The administrative court of Düsseldorf dismissed a complaint brought by two Muslim parents from Wuppertal who wanted to keep their son out of a co-ed school swimming class in a landmark case.
The deeply religious Muslim parents of the 11-year-old student were trying to prevent their son from attending swimming classes, where he would mix with girls in bathing suits. They filed a complaint in a Düsseldorf court against school officials. But the court rejected their case, saying that religious beliefs are not a reason to prevent children from attending swimming classes and said that the boy must attend them in the future.
It was not easy for the court to reach such a decision, Chief Judge Uwe Sievers said during the proceedings.
"Religious convictions stand, in this case, against the duty of the school," he said. "But it is not the task of this court to challenge the Quran. Instead, we have to try to reconcile both interests."
Clinging to traditional ways
Initially, the parents had repeatedly requested that their son be excused from school swimming lessons that both boy and girls took part in. They called such activities "a dangerous influence on the emotional world of young people." The Quran dictates that children over the age of 10 should be segregated by gender.
In the swimming pool, the young boy couldn't help avoid seeing his female classmates, scantily clad in their bathing suits. That is "an unacceptable sight," the complainants' lawyer told the Westdeutsche Zeitung. She said the dismissal of the complaint was tantamount to allowing the local government to interfere in the rights of parents to raise their children.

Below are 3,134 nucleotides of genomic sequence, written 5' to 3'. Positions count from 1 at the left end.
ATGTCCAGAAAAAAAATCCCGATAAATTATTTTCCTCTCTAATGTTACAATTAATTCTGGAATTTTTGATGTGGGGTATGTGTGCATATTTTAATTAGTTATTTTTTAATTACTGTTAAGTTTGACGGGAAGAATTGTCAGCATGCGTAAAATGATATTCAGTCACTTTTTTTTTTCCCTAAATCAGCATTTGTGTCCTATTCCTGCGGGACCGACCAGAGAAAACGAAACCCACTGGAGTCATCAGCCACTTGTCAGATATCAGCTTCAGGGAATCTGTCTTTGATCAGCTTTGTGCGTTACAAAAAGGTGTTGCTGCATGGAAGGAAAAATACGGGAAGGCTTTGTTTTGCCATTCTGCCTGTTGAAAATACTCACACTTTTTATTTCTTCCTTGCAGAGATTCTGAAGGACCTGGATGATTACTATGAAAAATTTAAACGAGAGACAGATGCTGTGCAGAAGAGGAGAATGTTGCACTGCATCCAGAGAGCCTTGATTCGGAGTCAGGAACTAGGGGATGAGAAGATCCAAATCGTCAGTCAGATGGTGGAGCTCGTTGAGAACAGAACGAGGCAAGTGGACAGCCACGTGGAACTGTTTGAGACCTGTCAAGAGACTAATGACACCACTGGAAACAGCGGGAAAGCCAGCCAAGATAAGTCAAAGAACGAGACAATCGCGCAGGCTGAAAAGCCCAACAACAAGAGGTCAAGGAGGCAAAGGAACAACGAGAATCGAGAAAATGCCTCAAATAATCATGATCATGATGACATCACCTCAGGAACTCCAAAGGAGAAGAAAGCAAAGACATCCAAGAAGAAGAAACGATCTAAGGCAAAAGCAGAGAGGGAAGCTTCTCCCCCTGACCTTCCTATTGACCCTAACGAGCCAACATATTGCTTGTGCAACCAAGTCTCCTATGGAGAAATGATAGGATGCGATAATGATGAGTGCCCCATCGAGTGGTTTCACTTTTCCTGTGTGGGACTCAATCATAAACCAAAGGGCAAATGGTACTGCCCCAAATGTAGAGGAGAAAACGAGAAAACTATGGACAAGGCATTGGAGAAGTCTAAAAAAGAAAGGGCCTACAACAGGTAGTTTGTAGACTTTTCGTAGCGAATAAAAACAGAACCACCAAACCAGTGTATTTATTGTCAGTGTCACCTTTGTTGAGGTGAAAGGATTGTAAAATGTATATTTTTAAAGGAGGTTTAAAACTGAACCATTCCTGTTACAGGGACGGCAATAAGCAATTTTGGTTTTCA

The suggestion by the parents for girls and boys to receive separate swimming lessons was rejected for "organizational reasons." Judges instead said that separate changing rooms should suffice.
"Besides, we live in a western society in which we don't live by the rules of the Quran," they said during the proceedings. "And as on the street, the youngster can close his eyes to the girls...or wear long swimming trunks."
Not the first such case
The case is an example of continuing conflicts between very religious Muslims parents and sports and sex education classes. Berlin and other cities with a high number of immigrants from Muslim countries report that an increasing number of parents keep their children from sports activities, biology classes and field trips out of religious reasons.
Berlin officials have said that they have received seven applications from parents asking that their children be exempt from swimming lessons and 18 from sex education classes this year, of which they granted three. Similarly, Hamburg officials denied a request from a Muslim mother to keep her two teenage daughters out of sex education classes. They argued that it is the duty of the school system to teach biology.